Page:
Sprouts may refer to a number of different vegetable or plant beans in the period of time after they begin to grow. The most common sprouts that people use in cooking are alfalfa, soy, and mung bean sprouts, as well as various other types of bean sprouts. The reason that so many people turn to sprouts as a source of food is that they represent a much more significant amount of vitamins and nutrients than they do in an un-sprouted form.
Typically, a week after sprouting, the sprouts will have the highest concentration and bioavailability of nutrients. Beans must contain a packed storehouse of all the important nutrients that a plant will need to grow in its initial days, so those tiny caps are filled with important organic compounds, vitamins, and minerals that our body can also utilize.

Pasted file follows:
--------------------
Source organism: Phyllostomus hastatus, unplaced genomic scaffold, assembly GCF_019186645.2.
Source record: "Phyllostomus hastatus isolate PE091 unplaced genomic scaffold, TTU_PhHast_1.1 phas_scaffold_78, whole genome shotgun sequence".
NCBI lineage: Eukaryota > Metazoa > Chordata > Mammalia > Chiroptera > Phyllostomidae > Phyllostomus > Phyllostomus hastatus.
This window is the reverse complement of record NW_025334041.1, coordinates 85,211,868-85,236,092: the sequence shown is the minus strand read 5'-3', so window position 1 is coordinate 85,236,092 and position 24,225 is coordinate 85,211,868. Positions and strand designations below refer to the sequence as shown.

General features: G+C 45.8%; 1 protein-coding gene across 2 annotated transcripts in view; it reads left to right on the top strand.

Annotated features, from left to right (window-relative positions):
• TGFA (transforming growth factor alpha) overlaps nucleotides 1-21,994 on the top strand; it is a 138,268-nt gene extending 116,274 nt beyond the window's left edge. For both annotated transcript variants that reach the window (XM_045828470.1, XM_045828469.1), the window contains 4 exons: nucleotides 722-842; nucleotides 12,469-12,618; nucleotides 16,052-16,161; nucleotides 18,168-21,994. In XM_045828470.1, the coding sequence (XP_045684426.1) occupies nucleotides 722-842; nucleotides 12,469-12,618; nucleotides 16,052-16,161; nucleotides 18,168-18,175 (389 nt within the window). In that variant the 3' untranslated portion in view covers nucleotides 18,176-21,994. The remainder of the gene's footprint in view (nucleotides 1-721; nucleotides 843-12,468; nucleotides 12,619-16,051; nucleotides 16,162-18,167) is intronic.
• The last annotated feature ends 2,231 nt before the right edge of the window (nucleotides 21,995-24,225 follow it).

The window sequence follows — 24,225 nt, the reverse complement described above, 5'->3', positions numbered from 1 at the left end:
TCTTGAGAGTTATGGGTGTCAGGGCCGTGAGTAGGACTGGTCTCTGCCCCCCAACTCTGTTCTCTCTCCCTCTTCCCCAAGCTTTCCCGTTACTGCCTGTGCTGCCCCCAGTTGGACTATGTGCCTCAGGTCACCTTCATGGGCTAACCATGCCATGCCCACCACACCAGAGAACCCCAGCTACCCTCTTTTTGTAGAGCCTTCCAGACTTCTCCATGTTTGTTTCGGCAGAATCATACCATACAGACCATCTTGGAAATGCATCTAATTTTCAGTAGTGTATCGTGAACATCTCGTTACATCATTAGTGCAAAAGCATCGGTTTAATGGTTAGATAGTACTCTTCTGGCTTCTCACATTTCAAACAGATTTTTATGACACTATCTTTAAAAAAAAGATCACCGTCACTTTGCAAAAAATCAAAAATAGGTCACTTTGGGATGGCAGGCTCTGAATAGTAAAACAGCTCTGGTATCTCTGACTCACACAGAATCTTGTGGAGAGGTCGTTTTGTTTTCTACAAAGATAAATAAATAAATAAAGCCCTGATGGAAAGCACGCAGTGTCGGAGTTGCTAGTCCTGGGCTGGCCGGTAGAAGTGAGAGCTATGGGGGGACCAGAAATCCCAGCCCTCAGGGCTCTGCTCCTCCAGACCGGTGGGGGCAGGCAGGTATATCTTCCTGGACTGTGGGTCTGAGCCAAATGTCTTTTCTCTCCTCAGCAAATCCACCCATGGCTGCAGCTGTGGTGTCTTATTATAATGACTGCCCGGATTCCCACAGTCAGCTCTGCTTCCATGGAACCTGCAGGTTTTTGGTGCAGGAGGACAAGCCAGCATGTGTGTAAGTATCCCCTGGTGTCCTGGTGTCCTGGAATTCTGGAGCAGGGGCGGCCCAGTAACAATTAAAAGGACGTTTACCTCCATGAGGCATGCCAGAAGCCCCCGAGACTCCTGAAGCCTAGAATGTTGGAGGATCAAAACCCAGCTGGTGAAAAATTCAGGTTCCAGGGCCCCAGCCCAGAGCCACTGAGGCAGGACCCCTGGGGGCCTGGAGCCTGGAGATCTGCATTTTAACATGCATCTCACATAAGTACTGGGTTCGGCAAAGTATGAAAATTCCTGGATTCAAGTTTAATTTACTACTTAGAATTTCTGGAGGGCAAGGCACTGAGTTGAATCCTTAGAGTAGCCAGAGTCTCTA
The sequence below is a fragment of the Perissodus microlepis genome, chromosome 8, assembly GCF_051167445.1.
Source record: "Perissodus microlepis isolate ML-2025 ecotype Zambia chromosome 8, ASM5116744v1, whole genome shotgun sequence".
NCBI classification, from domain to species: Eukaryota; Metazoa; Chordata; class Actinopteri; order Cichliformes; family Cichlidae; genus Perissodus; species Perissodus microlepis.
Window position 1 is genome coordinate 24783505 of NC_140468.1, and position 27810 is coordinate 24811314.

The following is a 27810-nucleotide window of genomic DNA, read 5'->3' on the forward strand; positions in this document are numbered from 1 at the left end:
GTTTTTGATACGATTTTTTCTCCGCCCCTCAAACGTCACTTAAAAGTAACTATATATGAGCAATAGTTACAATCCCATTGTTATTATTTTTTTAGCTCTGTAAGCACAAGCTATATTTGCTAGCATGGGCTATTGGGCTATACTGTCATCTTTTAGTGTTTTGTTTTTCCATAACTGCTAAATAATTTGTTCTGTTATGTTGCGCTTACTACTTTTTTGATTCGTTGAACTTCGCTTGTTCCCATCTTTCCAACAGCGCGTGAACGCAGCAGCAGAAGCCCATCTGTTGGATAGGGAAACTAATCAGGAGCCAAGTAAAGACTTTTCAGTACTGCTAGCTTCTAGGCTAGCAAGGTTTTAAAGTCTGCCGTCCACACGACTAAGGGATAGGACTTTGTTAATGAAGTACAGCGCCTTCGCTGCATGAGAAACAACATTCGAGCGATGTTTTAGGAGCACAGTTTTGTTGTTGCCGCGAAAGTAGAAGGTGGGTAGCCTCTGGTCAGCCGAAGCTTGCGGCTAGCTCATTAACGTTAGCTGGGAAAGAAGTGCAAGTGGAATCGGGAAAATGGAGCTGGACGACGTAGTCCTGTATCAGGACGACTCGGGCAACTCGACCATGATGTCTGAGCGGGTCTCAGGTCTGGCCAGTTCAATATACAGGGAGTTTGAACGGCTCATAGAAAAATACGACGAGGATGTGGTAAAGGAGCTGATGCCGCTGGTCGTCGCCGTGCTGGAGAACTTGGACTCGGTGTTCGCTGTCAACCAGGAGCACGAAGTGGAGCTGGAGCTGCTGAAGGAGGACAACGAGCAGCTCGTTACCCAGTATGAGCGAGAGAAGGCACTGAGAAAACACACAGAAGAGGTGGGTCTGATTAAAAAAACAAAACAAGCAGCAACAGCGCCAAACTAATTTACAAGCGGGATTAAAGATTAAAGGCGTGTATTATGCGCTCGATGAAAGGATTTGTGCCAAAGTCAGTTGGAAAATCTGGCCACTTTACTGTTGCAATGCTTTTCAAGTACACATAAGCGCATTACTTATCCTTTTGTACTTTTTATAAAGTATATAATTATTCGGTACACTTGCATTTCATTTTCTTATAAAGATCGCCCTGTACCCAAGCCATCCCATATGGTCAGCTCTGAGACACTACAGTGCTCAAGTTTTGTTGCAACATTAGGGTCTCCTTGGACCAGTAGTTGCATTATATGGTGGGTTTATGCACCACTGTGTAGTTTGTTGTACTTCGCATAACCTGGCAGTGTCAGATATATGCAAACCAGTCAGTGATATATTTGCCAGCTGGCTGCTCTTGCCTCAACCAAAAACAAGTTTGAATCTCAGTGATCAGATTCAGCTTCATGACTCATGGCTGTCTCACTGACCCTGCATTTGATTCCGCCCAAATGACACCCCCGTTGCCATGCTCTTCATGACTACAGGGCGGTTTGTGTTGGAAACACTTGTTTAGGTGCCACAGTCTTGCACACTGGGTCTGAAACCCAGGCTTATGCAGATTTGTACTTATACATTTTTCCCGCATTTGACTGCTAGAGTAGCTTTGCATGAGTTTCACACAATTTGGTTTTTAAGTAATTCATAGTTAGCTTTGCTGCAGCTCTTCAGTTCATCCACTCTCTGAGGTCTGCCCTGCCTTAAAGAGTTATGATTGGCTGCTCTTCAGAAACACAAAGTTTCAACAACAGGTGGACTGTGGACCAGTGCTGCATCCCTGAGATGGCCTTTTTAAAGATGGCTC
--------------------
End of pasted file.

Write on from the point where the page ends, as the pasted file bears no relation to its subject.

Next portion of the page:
One of the best things about sprouts is that they contain an unusually high number of enzymes. This can help boost the various metabolic processes and chemical reactions within the body, specifically when it comes to digestion. Enzymes are an important part of the digestive process, and they help to break down food effectively and increase the absorption of nutrients by the digestive tract. Sprouts are also a great source of omega-3 fatty acids, and although these are technically a form of cholesterol, they are considered “good” cholesterol (HDL cholesterol) and can actually reduce the amount of harmful cholesterol in your blood vessels and arteries.